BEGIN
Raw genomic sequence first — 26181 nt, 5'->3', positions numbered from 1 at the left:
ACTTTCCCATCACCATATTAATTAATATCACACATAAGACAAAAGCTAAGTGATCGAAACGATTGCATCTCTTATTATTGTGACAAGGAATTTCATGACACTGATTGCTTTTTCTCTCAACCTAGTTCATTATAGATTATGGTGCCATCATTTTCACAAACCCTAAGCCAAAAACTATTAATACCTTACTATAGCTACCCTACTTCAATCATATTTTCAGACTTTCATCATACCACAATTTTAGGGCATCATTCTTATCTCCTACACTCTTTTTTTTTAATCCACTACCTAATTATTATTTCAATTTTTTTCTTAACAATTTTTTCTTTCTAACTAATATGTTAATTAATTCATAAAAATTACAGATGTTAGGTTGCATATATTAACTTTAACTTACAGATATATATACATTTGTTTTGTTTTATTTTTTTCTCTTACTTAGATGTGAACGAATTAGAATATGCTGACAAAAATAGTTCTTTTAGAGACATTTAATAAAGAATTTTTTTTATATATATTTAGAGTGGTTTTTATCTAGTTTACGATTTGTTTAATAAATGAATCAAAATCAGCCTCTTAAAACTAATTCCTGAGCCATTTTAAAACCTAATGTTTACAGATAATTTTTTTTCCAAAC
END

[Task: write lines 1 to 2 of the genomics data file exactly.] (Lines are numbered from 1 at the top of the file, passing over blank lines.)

Raw genomic sequence first — 26181 nt, 5'->3', positions numbered from 1 at the left:
ACTTTCCCATCACCATATTAATTAATATCACACATAAGACAAAAGCTAAGTGATCGAAACGATTGCATCTCTTATTATTGTGACAAGGAATTTCATGACACTGATTGCTTTTTCTCTCAACCTAGTTCATTATAGATTATGGTGCCATCATTTTCACAAACCCTAAGCCAAAAACTATTAATACCTTACTATAGCTACCCTACTTCAATCATATTTTCAGACTTTCATCATACCACAATTTTAGGGCATCATTCTTATCTCCTACACTCTTTTTTTTTAATCCACTACCTAATTATTATTTCAATTTTTTTCTTAACAATTTTTTCTTTCTAACTAATATGTTAATTAATTCATAAAAATTACAGATGTTAGGTTGCATATATTAACTTTAACTTACAGATATATATACATTTGTTTTGTTTTATTTTTTTCTCTTACTTAGATGTGAACGAATTAGAATATGCTGACAAAAATAGTTCTTTTAGAGACATTTAATAAAGAATTTTTTTTATATATATTTAGAGTGGTTTTTATCTAGTTTACGATTTGTTTAATAAATGAATCAAAATCAGCCTCTTAAAACTAATTCCTGAGCCATTTTAAAACCTAATGTTTACAGATAATTTTTTTTCCAAAC